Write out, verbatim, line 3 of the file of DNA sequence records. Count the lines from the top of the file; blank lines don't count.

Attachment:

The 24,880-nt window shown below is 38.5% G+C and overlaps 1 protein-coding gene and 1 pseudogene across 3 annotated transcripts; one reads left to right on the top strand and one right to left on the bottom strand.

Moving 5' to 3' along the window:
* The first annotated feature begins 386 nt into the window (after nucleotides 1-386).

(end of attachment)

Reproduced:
* The first annotated feature begins 386 nt into the window (after nucleotides 1-386).